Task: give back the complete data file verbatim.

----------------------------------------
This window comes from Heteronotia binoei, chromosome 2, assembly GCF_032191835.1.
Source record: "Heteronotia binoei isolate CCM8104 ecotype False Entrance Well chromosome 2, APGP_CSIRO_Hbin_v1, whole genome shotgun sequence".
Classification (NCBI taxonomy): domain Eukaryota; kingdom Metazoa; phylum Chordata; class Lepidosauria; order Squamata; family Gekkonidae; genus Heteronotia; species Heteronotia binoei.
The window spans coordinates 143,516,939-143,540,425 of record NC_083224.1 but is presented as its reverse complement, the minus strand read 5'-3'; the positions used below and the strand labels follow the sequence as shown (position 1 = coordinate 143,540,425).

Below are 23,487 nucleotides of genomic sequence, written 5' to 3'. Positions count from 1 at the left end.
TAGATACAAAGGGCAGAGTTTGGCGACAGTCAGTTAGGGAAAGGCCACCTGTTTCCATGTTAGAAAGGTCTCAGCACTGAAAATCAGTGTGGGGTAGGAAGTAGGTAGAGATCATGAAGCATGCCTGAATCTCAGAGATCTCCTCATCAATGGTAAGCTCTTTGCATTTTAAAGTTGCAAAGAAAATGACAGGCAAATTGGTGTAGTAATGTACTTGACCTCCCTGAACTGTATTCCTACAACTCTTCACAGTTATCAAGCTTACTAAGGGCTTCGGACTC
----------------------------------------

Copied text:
This window comes from Heteronotia binoei, chromosome 2, assembly GCF_032191835.1.
Source record: "Heteronotia binoei isolate CCM8104 ecotype False Entrance Well chromosome 2, APGP_CSIRO_Hbin_v1, whole genome shotgun sequence".
Classification (NCBI taxonomy): domain Eukaryota; kingdom Metazoa; phylum Chordata; class Lepidosauria; order Squamata; family Gekkonidae; genus Heteronotia; species Heteronotia binoei.
The window spans coordinates 143,516,939-143,540,425 of record NC_083224.1 but is presented as its reverse complement, the minus strand read 5'-3'; the positions used below and the strand labels follow the sequence as shown (position 1 = coordinate 143,540,425).

Below are 23,487 nucleotides of genomic sequence, written 5' to 3'. Positions count from 1 at the left end.
TAGATACAAAGGGCAGAGTTTGGCGACAGTCAGTTAGGGAAAGGCCACCTGTTTCCATGTTAGAAAGGTCTCAGCACTGAAAATCAGTGTGGGGTAGGAAGTAGGTAGAGATCATGAAGCATGCCTGAATCTCAGAGATCTCCTCATCAATGGTAAGCTCTTTGCATTTTAAAGTTGCAAAGAAAATGACAGGCAAATTGGTGTAGTAATGTACTTGACCTCCCTGAACTGTATTCCTACAACTCTTCACAGTTATCAAGCTTACTAAGGGCTTCGGACTC